UW faculty: Be concerned, state funding cuts harmful
A way must be found to tell students, their parents and the public about the effects state funding cuts are having on services, agreed a group of UW-River Falls educators.
About 20 UW-RF faculty members, a handful of students and others met Nov. 9 in a meeting called by academic staff union President Kurt Leichtle and Student Body President Tyler Halverson.
The intent of the meeting was to discuss a new round of university budget cuts announced in October and the future of public education in Wisconsin.
In October the Wisconsin Department of Administration announced the distribution of $174 million in cuts to state agencies' 2011-2013 budgets and ordered that the University of Wisconsin System schools take 38% of that hit.
UW officials complained that the reduction is especially unfair because their funding constitutes only 7% of the state budget.
The proposed reduction means UW-RF must trim $1.3 million in expenditures during the fiscal year that began July 1 and another $556,132 in fiscal year 2012-13.
That's on top of the $2.8 million base reduction UW-RF took in the state budget adopted this past summer.
"We were an easy cut in their minds," suggested Leichtle.
He said state administrators may see the campuses as a good target for cuts because they have money in reserves. But, said Leichtle, much of that money is self-insurance kept for repairs, such as those that might be needed after a severe storm.
Also after earlier cuts, the universities raised tuition to help cover the loss in state funding.
Those tuition increases are pushing the state universities in a dangerous direction, one that makes it more and more difficult for young people to earn a college degree, said Leichtle.
He referred to a Wisconsin Public Radio report that indicated over 23,000 of those who applied for admission to a UW campus couldn't afford to pay for any of their education.
"We are going to see an erosion of those who can come to the university," he said, adding that, "State universities in the United States are becoming public universities."
While decades ago tuition was low enough that students with limited means could find a way to pay for college, eroding state funding is making that more and more difficult, said Leichtle.
At UW-RF, student tuition covers 67% of the university's budget, he said. Leichtle referred to a graph showing that in 2001 government appropriations paid for a larger percentage of public university funding than did tuition, but by 2004 that burden had shifted and today student revenues pay a far greater share of the costs.
Leichtle suggested that during this recession, rather than raising tuition, Wisconsin should do as other universities have done in the past and lower or even drop tuition to help more people afford college.
"We're saying, 'We don't want you,' by cutting and cutting and cutting (state support of education)," said Leichtle.
"This is a continuous trend. This has been going on for 20 years," said Mike Middleton of the Plant and Earth Science Department,
"From the Legislature's point of view, it's been successful," he added, saying that every time lawmakers demand a cut, the universities make it.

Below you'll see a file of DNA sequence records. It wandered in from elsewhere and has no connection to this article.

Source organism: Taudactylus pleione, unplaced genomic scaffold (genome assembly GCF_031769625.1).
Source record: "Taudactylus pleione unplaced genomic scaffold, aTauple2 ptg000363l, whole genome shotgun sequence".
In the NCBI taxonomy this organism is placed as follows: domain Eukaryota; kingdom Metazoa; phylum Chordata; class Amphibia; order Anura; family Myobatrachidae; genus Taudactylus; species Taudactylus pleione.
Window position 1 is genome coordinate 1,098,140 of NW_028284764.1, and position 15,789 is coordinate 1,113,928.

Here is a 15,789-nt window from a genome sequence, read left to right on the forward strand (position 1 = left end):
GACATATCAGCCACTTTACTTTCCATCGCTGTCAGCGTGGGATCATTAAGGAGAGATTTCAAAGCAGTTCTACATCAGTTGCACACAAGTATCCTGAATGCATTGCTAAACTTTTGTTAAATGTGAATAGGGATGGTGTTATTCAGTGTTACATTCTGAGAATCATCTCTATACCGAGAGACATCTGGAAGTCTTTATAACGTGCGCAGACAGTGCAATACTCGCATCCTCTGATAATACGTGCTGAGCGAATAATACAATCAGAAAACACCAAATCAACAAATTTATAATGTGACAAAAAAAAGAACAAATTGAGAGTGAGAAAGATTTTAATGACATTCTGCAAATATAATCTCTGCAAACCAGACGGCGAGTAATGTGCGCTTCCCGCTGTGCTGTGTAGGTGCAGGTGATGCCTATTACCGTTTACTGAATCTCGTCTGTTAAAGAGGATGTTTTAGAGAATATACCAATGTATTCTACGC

Middleton suggested the university show some leadership and say it can't make these reductions.
"We continue to figure out a way to do it, and nobody notices," agreed Glenn Spiczak, professor of physics.
"We almost do the Minnesota-nice thing over here in Wisconsin," said Terry Ferriss of the Plant and Earth Science Department.
She said the faculty and staff take the brunt of the cuts and try to protect students by maintaining services.
"I think we have to stop doing that," said Ferriss. She said faculty should show students what the cuts mean in the way of reduction in support staff and extra duties for faculty.
Current students don't realize that 10 years ago tuition was much lower, classes were smaller, and students graduated with less debt, said Ben Plunkett, a former UW-RF pupil.
Besides, he said, over half of UW-RF students are from Minnesota and don't feel an obligation to influence legislation or even be voters.
If students notice there's been increase in tuition, they think it's due to inflation, said Tyler Halverson, UW-RF Student Body president. He said students need to realize that they don't have to accept state-funding cuts and there is something they can do about tuition increases.
If funding for education is increased, tuition goes down, and that's better for staff, students and the state, said Leichtle.
Leichtle, who chairs the History and Philosophy Department, said the department has lost two tenured faculty positions. But because those positions are filled, at least temporarily, by a visiting professor and an instructor on a short-term contract, the loss isn't readily apparent to students.
But, said Leichtle, by relying too heavily on adjunct staff, departments lose continuity and the ability to develop upper level courses.
Middleton suggested making and distributing a list of how students and the university are affected by budget cuts. Leichtle said he would send out a memo to staff asking for items for that list.